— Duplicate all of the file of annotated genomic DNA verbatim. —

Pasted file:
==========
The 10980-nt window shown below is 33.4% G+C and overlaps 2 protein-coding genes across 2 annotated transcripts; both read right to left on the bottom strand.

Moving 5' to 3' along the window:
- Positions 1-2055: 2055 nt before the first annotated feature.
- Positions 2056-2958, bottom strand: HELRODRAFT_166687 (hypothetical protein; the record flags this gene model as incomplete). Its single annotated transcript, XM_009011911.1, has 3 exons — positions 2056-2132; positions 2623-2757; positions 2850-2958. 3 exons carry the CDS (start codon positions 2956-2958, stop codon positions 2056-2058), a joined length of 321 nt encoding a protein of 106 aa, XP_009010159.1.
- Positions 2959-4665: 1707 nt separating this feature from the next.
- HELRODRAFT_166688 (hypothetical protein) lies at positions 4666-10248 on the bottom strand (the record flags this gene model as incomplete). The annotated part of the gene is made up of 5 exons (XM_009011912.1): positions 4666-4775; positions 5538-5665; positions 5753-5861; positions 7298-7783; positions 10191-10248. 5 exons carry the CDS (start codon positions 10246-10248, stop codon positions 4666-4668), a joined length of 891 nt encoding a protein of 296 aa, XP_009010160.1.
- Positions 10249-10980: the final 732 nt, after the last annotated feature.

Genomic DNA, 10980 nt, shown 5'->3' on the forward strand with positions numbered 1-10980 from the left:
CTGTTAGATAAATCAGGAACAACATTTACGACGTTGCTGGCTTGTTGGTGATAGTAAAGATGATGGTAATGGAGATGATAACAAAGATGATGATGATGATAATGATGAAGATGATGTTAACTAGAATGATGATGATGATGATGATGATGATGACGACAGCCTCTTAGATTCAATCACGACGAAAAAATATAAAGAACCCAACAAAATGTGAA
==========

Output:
The 10980-nt window shown below is 33.4% G+C and overlaps 2 protein-coding genes across 2 annotated transcripts; both read right to left on the bottom strand.

Moving 5' to 3' along the window:
- Positions 1-2055: 2055 nt before the first annotated feature.
- Positions 2056-2958, bottom strand: HELRODRAFT_166687 (hypothetical protein; the record flags this gene model as incomplete). Its single annotated transcript, XM_009011911.1, has 3 exons — positions 2056-2132; positions 2623-2757; positions 2850-2958. 3 exons carry the CDS (start codon positions 2956-2958, stop codon positions 2056-2058), a joined length of 321 nt encoding a protein of 106 aa, XP_009010159.1.
- Positions 2959-4665: 1707 nt separating this feature from the next.
- HELRODRAFT_166688 (hypothetical protein) lies at positions 4666-10248 on the bottom strand (the record flags this gene model as incomplete). The annotated part of the gene is made up of 5 exons (XM_009011912.1): positions 4666-4775; positions 5538-5665; positions 5753-5861; positions 7298-7783; positions 10191-10248. 5 exons carry the CDS (start codon positions 10246-10248, stop codon positions 4666-4668), a joined length of 891 nt encoding a protein of 296 aa, XP_009010160.1.
- Positions 10249-10980: the final 732 nt, after the last annotated feature.

Genomic DNA, 10980 nt, shown 5'->3' on the forward strand with positions numbered 1-10980 from the left:
CTGTTAGATAAATCAGGAACAACATTTACGACGTTGCTGGCTTGTTGGTGATAGTAAAGATGATGGTAATGGAGATGATAACAAAGATGATGATGATGATAATGATGAAGATGATGTTAACTAGAATGATGATGATGATGATGATGATGATGACGACAGCCTCTTAGATTCAATCACGACGAAAAAATATAAAGAACCCAACAAAATGTGAA